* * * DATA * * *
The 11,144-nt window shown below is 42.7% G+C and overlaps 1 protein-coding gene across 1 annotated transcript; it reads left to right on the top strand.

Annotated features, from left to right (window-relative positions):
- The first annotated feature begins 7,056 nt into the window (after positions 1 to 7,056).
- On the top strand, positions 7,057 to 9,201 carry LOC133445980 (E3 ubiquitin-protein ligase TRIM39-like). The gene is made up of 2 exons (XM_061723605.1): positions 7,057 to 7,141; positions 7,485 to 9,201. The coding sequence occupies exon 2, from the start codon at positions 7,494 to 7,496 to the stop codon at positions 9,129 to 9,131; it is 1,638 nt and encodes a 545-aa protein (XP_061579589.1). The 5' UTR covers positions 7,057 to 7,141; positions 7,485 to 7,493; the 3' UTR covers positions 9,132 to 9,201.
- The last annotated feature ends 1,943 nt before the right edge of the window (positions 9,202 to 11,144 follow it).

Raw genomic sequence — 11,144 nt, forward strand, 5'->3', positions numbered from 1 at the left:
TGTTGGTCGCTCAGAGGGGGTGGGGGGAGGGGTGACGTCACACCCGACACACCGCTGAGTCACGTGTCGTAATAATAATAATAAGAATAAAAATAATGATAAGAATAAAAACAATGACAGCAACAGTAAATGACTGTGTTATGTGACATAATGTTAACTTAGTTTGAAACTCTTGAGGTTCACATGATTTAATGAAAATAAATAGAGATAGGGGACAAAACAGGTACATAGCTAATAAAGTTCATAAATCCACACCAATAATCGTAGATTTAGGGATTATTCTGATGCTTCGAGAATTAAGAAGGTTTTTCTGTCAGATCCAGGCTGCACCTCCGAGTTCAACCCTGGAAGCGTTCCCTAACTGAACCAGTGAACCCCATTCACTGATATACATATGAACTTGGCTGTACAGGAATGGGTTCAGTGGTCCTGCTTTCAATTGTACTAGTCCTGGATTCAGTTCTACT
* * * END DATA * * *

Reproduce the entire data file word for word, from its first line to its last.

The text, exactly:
The 11,144-nt window shown below is 42.7% G+C and overlaps 1 protein-coding gene across 1 annotated transcript; it reads left to right on the top strand.

Annotated features, from left to right (window-relative positions):
- The first annotated feature begins 7,056 nt into the window (after positions 1 to 7,056).
- On the top strand, positions 7,057 to 9,201 carry LOC133445980 (E3 ubiquitin-protein ligase TRIM39-like). The gene is made up of 2 exons (XM_061723605.1): positions 7,057 to 7,141; positions 7,485 to 9,201. The coding sequence occupies exon 2, from the start codon at positions 7,494 to 7,496 to the stop codon at positions 9,129 to 9,131; it is 1,638 nt and encodes a 545-aa protein (XP_061579589.1). The 5' UTR covers positions 7,057 to 7,141; positions 7,485 to 7,493; the 3' UTR covers positions 9,132 to 9,201.
- The last annotated feature ends 1,943 nt before the right edge of the window (positions 9,202 to 11,144 follow it).

Raw genomic sequence — 11,144 nt, forward strand, 5'->3', positions numbered from 1 at the left:
TGTTGGTCGCTCAGAGGGGGTGGGGGGAGGGGTGACGTCACACCCGACACACCGCTGAGTCACGTGTCGTAATAATAATAATAAGAATAAAAATAATGATAAGAATAAAAACAATGACAGCAACAGTAAATGACTGTGTTATGTGACATAATGTTAACTTAGTTTGAAACTCTTGAGGTTCACATGATTTAATGAAAATAAATAGAGATAGGGGACAAAACAGGTACATAGCTAATAAAGTTCATAAATCCACACCAATAATCGTAGATTTAGGGATTATTCTGATGCTTCGAGAATTAAGAAGGTTTTTCTGTCAGATCCAGGCTGCACCTCCGAGTTCAACCCTGGAAGCGTTCCCTAACTGAACCAGTGAACCCCATTCACTGATATACATATGAACTTGGCTGTACAGGAATGGGTTCAGTGGTCCTGCTTTCAATTGTACTAGTCCTGGATTCAGTTCTACT